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Use ‘said’ and ‘wrote’, the editor highlighted

February 18, 2015

Fiction writers are rightly advised to use said in dialogue and avoid redundancies or conspicuous synonyms: ‘You must,’ he insisted. ‘The hell I will!’ she shouted loudly. This sort of thing is likely to annoy readers and distract them from the story. It’s one of Elmore Leonard’s 10 rules of writing:

Never use a verb other than “said” to carry dialogue. The line of dialogue belongs to the character; the verb is the writer sticking his nose in. But “said” is far less intrusive than “grumbled”, “gasped”, “cautioned”, “lied”. I once noticed Mary McCarthy ending a line of dialogue with “she asseverated” and had to stop reading and go to the dictionary.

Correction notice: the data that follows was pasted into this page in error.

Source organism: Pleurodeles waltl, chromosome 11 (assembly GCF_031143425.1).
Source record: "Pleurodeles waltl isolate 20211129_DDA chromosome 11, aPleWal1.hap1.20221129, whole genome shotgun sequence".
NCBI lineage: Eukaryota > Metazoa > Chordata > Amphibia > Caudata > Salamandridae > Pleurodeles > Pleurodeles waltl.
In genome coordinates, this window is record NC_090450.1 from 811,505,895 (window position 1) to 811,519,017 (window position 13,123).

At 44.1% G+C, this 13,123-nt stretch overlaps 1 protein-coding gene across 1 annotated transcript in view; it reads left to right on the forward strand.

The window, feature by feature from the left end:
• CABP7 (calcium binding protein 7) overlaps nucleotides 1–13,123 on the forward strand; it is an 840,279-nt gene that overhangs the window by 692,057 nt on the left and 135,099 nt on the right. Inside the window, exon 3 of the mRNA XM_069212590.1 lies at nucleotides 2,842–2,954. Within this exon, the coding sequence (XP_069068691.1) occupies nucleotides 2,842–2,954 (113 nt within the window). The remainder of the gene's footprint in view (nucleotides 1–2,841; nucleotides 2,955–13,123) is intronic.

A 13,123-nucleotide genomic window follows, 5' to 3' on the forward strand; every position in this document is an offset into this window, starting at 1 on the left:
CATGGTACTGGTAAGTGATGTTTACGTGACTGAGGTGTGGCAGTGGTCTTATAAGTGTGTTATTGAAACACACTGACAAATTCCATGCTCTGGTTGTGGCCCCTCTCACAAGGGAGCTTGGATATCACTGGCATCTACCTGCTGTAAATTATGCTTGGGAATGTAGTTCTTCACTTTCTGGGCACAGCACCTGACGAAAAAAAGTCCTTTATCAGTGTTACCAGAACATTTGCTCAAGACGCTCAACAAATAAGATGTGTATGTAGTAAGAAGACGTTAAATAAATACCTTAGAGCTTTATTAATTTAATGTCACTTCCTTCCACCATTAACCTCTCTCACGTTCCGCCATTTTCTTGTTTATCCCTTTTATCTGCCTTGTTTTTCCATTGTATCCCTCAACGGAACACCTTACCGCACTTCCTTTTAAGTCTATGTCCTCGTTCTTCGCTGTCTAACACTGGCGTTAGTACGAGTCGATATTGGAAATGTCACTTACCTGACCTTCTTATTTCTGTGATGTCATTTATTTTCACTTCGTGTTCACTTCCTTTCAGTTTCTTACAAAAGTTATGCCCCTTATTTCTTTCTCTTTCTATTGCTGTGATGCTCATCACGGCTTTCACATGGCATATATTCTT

Yet writers continue to riddle their stories with showy or gratuitous synonyms. It can give the impression that they’re trying too hard to enliven their text, without knowing the right and wrong ways to translate their passion for the material into something readers will appreciate, not wince at. If you’re going to thesaurify said, you’ll need a damn good reason.

Horror writer Ramsey Campbell had one for his short story ‘Next Time You’ll Know Me’ (1988), which plays around with the ownership of ideas and the challenge of being original. Its narrator deliberately overwrites his account, studiously avoiding said in almost every report of speech in favour of overblown alternatives: